Australia: Inside track: Property & Real Estate - In the media, In practice and courts, Cases and Legislation

Last Updated: 30 September 2019
Most Read Contributor in Australia, October 2019

In the media


Parliament backs farmers with Criminal Code Amendment Bill set to become law
The Australian Senate passed the Criminal Code Amendment (Agricultural Protection) Bill, meaning tough new penalties for those who incite trespass, property damage or theft on agricultural land will soon become law (12 September 2019). More...

Shopping mall landlords feel the cooling winds of rent decline
Shopping centre owners are under increased pressure from falling rents as they grapple with the slow retail sales and the need to offer higher incentives (11 September 2019). More...

People want and need more housing choice
Australians need greater housing diversity to meet their current and future housing needs. There are strong demographic drivers of the need for a more diverse range of housing in our cities. Not all current and future households want single standalone houses or multi-storey apartments (09 September 2019). More...

June quarter stats see bottom of the market: REIA
The decline in property prices continued in the June quarter and will most likely mark the bottom of the cycle, according to the latest research from the Real Estate Institute of Australia (11 September 2019). More...

House prices will rise up to 10 per cent: UBS
UBS economists have upgraded their house price forecasts over the next year by up to 10 per cent after July's lending figures returned their largest monthly jump since the post-GFC rebound in 2009 (11 September 2019). More...

Australia sets new record as world-leader in real estate sustainability rankings
Australian property companies have improved their sustainability performance and increased their lead globally, while maintaining their ranking as the best in the world in the internationally recognised 2019 GRESB Real Estate Assessment results for the ninth year running (10 September 2019). More...

PCA: Australia's property industry global leader on ESG
The Australian and NZ real estate sector has again outperformed other regions in the world's most trusted sustainability benchmark, the Global ESG Benchmark for real estate assets (GRESB). Australia and New Zealand achieved an average GRESB Score of 81, up from 76 last year, and well ahead of the global average of 72 (which also improved from 68 the previous year) (09 September 2019). More...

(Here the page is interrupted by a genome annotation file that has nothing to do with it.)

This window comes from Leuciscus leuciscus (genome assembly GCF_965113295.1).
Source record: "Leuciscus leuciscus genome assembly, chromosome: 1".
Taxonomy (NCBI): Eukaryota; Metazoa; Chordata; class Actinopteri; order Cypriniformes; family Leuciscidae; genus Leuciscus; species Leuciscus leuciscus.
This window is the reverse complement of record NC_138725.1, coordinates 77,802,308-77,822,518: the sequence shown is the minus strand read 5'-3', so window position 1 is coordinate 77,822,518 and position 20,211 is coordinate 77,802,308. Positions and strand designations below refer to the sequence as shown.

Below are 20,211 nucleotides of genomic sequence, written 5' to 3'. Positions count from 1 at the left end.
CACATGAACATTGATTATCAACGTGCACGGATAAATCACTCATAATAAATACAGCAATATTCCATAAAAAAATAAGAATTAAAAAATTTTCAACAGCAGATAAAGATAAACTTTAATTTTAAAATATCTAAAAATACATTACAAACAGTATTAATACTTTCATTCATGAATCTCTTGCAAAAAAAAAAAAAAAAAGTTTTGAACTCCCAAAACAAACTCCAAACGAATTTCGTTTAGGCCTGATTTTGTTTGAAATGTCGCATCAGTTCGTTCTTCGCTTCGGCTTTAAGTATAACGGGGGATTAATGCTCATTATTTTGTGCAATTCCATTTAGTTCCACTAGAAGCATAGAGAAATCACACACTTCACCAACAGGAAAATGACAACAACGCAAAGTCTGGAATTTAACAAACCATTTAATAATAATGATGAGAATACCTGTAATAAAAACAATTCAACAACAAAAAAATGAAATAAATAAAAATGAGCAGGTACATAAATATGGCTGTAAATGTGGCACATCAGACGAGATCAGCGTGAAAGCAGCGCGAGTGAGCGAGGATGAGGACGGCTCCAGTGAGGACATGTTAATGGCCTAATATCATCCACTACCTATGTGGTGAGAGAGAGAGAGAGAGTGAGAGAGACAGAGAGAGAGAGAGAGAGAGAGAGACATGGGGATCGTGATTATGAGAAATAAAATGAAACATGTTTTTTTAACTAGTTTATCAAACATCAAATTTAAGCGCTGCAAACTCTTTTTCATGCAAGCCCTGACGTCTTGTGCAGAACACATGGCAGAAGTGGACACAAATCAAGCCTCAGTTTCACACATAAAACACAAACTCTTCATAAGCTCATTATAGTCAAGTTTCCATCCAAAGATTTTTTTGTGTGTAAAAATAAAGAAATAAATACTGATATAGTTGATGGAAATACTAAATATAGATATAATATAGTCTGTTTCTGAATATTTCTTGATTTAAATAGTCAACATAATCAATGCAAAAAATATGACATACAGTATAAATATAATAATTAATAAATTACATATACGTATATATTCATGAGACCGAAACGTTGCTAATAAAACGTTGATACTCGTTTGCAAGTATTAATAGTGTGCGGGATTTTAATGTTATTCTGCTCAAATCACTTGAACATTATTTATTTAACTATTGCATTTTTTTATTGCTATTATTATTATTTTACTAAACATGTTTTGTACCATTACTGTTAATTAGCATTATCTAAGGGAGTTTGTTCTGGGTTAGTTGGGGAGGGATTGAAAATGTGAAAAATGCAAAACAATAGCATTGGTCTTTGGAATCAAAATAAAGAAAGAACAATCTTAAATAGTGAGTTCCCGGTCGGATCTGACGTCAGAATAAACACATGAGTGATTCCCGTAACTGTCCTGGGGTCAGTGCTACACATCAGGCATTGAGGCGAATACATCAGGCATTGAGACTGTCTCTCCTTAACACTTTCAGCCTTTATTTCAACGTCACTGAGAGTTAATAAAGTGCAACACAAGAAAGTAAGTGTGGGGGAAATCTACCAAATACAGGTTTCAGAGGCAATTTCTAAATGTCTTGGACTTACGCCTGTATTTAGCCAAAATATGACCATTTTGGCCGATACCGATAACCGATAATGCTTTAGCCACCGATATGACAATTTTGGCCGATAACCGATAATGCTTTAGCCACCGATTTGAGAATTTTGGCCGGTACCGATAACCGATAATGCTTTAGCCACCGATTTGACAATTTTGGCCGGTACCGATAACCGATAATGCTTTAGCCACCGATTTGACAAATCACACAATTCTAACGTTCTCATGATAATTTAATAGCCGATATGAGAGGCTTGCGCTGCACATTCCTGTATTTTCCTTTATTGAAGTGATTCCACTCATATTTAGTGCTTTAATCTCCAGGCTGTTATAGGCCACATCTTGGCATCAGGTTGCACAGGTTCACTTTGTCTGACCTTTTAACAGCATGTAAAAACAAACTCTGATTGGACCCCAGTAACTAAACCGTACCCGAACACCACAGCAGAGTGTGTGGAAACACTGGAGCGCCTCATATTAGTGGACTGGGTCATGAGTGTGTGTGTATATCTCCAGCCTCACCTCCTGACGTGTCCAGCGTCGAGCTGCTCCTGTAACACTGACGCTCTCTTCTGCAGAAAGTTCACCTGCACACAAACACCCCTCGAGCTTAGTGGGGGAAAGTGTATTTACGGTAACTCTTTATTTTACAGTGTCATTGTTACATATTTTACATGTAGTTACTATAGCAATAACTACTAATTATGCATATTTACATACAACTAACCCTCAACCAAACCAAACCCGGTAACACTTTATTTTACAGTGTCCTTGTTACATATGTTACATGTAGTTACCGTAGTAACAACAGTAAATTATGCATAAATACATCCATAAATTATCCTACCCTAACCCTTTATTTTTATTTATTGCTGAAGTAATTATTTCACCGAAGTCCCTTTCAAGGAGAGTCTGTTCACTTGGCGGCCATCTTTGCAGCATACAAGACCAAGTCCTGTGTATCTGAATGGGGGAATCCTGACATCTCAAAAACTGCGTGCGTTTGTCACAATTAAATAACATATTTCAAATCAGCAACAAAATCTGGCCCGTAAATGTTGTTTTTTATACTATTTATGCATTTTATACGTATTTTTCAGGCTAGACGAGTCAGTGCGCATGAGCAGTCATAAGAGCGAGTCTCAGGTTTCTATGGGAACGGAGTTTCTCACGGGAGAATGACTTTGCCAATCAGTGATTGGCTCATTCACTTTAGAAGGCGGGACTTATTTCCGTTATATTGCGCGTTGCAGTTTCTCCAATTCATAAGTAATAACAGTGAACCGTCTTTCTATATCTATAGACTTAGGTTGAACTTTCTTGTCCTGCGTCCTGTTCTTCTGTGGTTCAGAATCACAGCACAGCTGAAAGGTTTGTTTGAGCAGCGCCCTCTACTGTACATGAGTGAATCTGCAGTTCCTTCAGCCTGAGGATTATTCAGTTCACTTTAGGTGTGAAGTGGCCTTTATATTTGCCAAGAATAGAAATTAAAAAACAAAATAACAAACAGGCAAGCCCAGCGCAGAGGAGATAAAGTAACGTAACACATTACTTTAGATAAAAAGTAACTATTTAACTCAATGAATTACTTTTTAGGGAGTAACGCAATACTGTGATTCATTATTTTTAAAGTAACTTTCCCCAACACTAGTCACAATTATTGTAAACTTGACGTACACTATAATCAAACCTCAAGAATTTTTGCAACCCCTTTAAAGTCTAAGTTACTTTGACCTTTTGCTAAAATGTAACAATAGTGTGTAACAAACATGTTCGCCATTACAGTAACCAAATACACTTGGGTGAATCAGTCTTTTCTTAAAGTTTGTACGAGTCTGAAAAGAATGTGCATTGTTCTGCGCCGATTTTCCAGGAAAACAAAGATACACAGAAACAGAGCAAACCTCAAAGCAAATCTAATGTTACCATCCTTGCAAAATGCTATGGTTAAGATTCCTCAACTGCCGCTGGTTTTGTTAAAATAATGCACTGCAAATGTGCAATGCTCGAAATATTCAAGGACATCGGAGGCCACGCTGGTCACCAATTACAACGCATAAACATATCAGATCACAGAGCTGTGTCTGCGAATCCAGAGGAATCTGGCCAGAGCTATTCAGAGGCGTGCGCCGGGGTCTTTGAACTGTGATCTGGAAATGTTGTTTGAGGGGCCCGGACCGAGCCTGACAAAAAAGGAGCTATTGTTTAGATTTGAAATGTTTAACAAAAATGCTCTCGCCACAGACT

First home buyers surge
First home buyers are continuing to take advantage of a less competitive environment and more affordable house prices. The number of loans to first home buyers was up by 1.3 per cent for the month and 4.0 per cent for the three months to July, stated HIA's Economist, Angela Lillicrap (09 September 2019). More...

Housing market wrap up: Auctions, approvals and GDP
The much-awaited GDP results released on Wednesday showed the slowest rate of growth since the global financial crisis, with GDP growing just 0.5 per cent for the June quarter and 1.4 per cent over the year (06 September 2019). More...

Apartments could be the crack in the housing market recovery
Evacuations, cracking, flammable cladding - the apartment market has been plagued by damaging, high-profile problems this year. So could it be the thorn in the side of the emerging property market pick-up (05 September 2019). More...

Rental affordability hits 11 year high: Report
Rental affordability improved during the June 2019 quarter to the lowest proportion of income required to meet rent payments since June 2008, according to research from the Real Estate Institute of Australia (04 September 2019). More...

GBCA and ISCA launch new guide for sustainable city-building
Two of Australia's leading sustainability organisations have come together to make it easier for industry to deliver sustainability through the infrastructure and buildings that are rapidly shaping our cities (04 September 2019). More...

Building crisis: We need an injection of good evidence
Rectifying an information and evidence shortfall in the now widely cited building and construction crisis needs to be an important part of improving policy making and regulation (05 September 2019). More...